I think many people have been put off mathematics as young people. But actually what you find with children is they really enjoy it before they've had some adverse experience. A bad experience [is] probably because you were taught or you were in an environment where people were afraid of it. But the natural state I found in most children [is that] they find it very exciting. Children are born curious, exploring the outside world. I'm trying to explain to them [that] for people who carry on, [doing maths is] really an enjoyable experience – it's very exciting.
Now what you have to handle when you start doing mathematics as an older child or as an adult is accepting this state of being stuck. People don't get used to that. Some people find this very stressful. Even people who are very good at mathematics sometimes find this hard to get used to and they feel that's where they're failing. But it isn't: it's part of the process and you have to accept [and] learn to enjoy that process. Yes, you don't understand [something at the moment] but you have faith that over time you will understand — you have to go through this.
It's like training in sport. If you want to run fast, you have to train. Anything where you're trying to do something new, you have to go through this difficult period. It's not something to be frightened of. Everybody goes through it.
What I fight against most in some sense, [when talking to the public,] is the kind of message, for example as put out by the film Good Will Hunting, that there is something you're born with and either you have it or you don't. That's really not the experience of mathematicians. We all find it difficult, it's not that we're any different from someone who struggles with maths problems in third grade. It's really the same process. We're just prepared to handle that struggle on a much larger scale and we've built up resistance to those setbacks.
Yes, some people are brighter than others but I really believe that most people can really get to quite a good level in mathematics if they're prepared to deal with these more psychological issues of how to handle the situation of being stuck.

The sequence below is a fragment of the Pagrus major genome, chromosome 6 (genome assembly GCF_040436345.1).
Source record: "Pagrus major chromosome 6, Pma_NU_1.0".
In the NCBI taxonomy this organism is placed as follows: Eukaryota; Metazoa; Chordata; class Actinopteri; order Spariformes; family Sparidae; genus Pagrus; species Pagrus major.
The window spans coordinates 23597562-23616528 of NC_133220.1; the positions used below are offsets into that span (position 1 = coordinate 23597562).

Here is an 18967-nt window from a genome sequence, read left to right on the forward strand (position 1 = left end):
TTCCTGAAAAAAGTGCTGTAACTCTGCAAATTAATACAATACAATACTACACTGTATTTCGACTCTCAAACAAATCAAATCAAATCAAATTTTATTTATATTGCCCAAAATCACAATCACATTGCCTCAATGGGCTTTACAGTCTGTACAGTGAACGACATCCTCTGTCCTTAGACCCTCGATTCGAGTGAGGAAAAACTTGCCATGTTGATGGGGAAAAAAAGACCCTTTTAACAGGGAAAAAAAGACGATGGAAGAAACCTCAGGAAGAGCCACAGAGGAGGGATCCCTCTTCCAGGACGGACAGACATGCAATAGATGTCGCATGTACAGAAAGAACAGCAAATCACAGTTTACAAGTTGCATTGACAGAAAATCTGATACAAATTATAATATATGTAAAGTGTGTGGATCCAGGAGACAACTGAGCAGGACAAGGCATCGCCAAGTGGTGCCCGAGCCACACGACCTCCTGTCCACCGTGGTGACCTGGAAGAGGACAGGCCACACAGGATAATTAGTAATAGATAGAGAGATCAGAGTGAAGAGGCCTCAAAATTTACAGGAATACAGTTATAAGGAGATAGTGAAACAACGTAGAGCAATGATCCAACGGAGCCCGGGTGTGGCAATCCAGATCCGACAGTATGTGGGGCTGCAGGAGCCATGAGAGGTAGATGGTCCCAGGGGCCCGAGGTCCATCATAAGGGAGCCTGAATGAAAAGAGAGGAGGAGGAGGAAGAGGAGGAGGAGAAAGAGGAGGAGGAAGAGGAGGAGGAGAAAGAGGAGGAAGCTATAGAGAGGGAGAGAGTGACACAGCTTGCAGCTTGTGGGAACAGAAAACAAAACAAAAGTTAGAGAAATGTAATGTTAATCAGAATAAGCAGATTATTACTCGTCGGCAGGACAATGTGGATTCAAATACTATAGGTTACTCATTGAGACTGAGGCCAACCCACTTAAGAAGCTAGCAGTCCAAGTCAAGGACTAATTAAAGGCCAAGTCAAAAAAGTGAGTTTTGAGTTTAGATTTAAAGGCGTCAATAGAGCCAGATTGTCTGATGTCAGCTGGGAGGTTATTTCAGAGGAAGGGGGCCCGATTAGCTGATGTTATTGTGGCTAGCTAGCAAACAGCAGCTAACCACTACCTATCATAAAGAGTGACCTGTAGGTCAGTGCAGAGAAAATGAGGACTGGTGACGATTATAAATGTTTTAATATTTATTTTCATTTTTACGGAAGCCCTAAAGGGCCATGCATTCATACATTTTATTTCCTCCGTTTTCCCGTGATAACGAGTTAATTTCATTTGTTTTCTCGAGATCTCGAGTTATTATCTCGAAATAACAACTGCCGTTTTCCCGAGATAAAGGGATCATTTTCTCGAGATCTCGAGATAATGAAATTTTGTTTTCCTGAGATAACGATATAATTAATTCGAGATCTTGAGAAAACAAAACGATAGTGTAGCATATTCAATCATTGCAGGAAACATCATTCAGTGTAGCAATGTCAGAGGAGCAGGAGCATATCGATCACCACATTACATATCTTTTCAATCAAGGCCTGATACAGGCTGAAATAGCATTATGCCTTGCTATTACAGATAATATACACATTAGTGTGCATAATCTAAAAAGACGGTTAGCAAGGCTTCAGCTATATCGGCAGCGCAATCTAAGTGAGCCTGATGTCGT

What do you do when you get stuck?
The process of research mathematics seems to me [to be] that you absorb everything about the problem, you think about it a great deal, all the techniques that you use for these things. Usually [the problem still] needs something else – so yes, you get stuck.
Then you have to stop, let your mind relax a bit and then come back to it. Somehow your subconscious is making connections and you start again, maybe the next afternoon, the next day, the next week even and sometimes it just comes back. Sometimes I put something down for a few months, I come back and it's obvious. I can't explain why. But you have to have the faith that that will come back.
The way some people handle this is they work on several things at once and then they switch from one to another as they get stuck. I can't do that. I get manic about it. Once I'm stuck on a problem I just can't think about anything else. It's more difficult. So I just take a little time off and then come back to it.
I really think it's bad to have too good a memory if you want to be a mathematician. You need a slightly bad memory because you need to forget the way you approached [a problem] the previous time because it's a bit like evolution, DNA. You need to make a little mistake in the way you did it before so that you do something slightly different and then that's what actually enables you to get round [the problem].
So if you remembered all the failed attempts before, you wouldn't try them again. But because I have a slightly bad memory I'll probably try essentially the same thing again and then I realise I was just missing this one little thing I needed to do.
How important is creativity in mathematics?
Well, creativity is what it's all about. I think outside there are different reactions to mathematics, one is [that the] general public think "Isn't it all known already?", or that it's somehow machine-like.
But no, it's extremely creative. We're coming up with some completely unexpected patterns, either in our reasoning or in the results. Yes, to communicate it to others we have to make it very formal and very logical. But we don't create it that way, we don't think that way. We're not automatons. We have developed a kind of feel for how it should fit together and we're trying to feel, "Well, this is important, I haven't used this, I want to try and think of some new way of interpreting this so that I can put it into the equation," and so on.
We think of ourselves as very creative. I think that's sometimes a little frustrating for mathematicians because we're thinking in terms of beauty and creativity and so on, and of course the outside world thinks of us as much more like a computer. It's not how we think of ourselves at all.
It could be a little like music. In some sense, music, you can just write it out in terms of numbers. I mean, they're just notes. It's up, down, up, down, put a rhythm in. It could be written out completely digitally, and it is. But you listen to Bach or Beethoven, that's not a series of numbers, there's something else there. It's the same with us. There's something very, very creative that we get very passionate about.
- Andrew Wiles: What Does It Feel Like To Do Maths?